TH agonist KB-141 induces Abcb4/Mdr2 expression, resulting in increased phosphatidylcholine secretion in mice
To explore whether the observed in vitro findings result in increased biliary PC excretion in vivo, we investigated the effects of KB-141 on bile flow, PC, and BA secretion and Abcb4, Abcb11, Abcg5/g8 (PC, Bas, and cholesterol transporters, respectively), and Cyp7a1 after application over 1 week. KB-141 did not affect body, liver (Table 1), nor body-weight-to-liver-weight ratio (data not shown) but increased bile flow up to 1.8-fold compared with control mice (Fig. 4A, Table 1). Concentrations of biliary cholesterol increased up to 1.8-fold, BAs up to 1.7-fold (Table 1), and, as reflected by Cyp7a1 mRNA induction (Fig. 4E) and biliary PC, up to 2.6-fold, which was the most important effect (Fig. 4B, Table 1). Accordingly, biliary output of cholesterol was increased by 3-fold (Table 1), 2.9-fold for BA excretion, and 5.4-fold for PC excretion (Fig. 4C,D, Table 1). Because PC increased in a more pronounced manner than cholesterol and BAs, the PC/BA ratio change significantly, increasing from 0.16 ± 0.02 in controls to 0.26 ± 0.04 in KB-141-treated mice (Table 1). Biliary cholesterol secretion was also increased without significantly affecting the PC/cholesterol ratio (Table 1). In line with these data, mRNA levels of Abcb4 and Abcb11 were increased by 2.35-fold and 1.2-fold, respectively, while Abcg5 and Abcg8 expressions remained unchanged after KB-141 treatment (Fig. 4E). Taken together, these results show that THRβ1 is a major stimulator of PC secretion via Abcb4 gene upregulation in mice in vivo.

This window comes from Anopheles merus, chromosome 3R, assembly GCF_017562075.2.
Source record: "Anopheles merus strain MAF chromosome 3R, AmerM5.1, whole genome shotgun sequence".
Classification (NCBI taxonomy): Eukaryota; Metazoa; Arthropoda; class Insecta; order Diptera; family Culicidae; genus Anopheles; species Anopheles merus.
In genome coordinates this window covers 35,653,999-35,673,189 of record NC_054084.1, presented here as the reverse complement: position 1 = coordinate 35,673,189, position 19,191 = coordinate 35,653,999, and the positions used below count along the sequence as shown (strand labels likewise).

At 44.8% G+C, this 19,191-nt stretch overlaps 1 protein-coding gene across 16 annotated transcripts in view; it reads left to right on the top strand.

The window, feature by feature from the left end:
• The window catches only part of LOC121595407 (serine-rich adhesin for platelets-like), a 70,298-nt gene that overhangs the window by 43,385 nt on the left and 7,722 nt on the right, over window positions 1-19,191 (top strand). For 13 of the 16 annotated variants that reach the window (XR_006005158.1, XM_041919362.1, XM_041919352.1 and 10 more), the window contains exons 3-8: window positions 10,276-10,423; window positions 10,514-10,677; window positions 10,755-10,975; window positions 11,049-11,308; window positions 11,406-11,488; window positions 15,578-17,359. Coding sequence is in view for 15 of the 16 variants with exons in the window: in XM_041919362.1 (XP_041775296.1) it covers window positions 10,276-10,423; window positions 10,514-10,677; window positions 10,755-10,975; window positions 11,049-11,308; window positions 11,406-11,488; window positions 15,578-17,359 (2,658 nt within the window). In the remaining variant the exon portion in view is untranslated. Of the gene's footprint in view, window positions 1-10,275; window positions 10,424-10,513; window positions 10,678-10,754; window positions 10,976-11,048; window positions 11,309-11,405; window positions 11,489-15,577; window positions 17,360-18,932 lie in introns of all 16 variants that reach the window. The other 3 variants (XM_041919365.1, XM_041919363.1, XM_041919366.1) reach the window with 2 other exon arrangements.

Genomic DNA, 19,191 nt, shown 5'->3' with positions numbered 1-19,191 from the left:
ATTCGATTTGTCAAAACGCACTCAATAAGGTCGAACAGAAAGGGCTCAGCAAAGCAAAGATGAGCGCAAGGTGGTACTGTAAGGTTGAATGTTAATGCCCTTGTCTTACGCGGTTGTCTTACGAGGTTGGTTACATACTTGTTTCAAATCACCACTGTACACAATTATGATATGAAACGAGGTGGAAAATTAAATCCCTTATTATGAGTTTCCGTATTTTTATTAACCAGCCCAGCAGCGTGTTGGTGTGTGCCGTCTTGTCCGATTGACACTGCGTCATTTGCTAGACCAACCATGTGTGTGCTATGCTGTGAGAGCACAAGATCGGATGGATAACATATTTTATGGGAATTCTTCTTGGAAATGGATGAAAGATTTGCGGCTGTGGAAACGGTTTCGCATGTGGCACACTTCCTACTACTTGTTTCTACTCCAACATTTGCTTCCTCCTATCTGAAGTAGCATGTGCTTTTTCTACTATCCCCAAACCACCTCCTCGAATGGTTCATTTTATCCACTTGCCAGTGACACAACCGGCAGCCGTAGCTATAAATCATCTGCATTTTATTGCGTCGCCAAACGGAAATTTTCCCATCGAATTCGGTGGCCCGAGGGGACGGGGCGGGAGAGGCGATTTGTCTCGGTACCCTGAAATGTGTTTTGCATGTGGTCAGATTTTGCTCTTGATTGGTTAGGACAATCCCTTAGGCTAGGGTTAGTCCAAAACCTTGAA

TABLE 1Mouse characteristics and bile secretion under basal condition and after KB-141 treatment
C57BL/6 wild-type mice were treated (KB-141 group, n = 8) or not (control group, n = 6) with KB-141 mixed to the diet (0.83 mg/kg/day) for 7 days. After bile duct ligation and gallbladder cannulation, bile was collected for 30 min. Values are presented as means ± SD. PC, cholesterol, and BA concentrations are expressed as nmol/ml. PC, cholesterol, and BA output are expressed as nmol/h/g of liver weight (LW). Cannulation problems occurred in one control and two KB-141 mice, which were excluded. In addition, one control and one mouse of the KB-141-treated group had bile flow interruption allowing only PC and BA, and BA and cholesterol concentration measurements, respectively. Number of mice for each measurement is indicated in parentheses.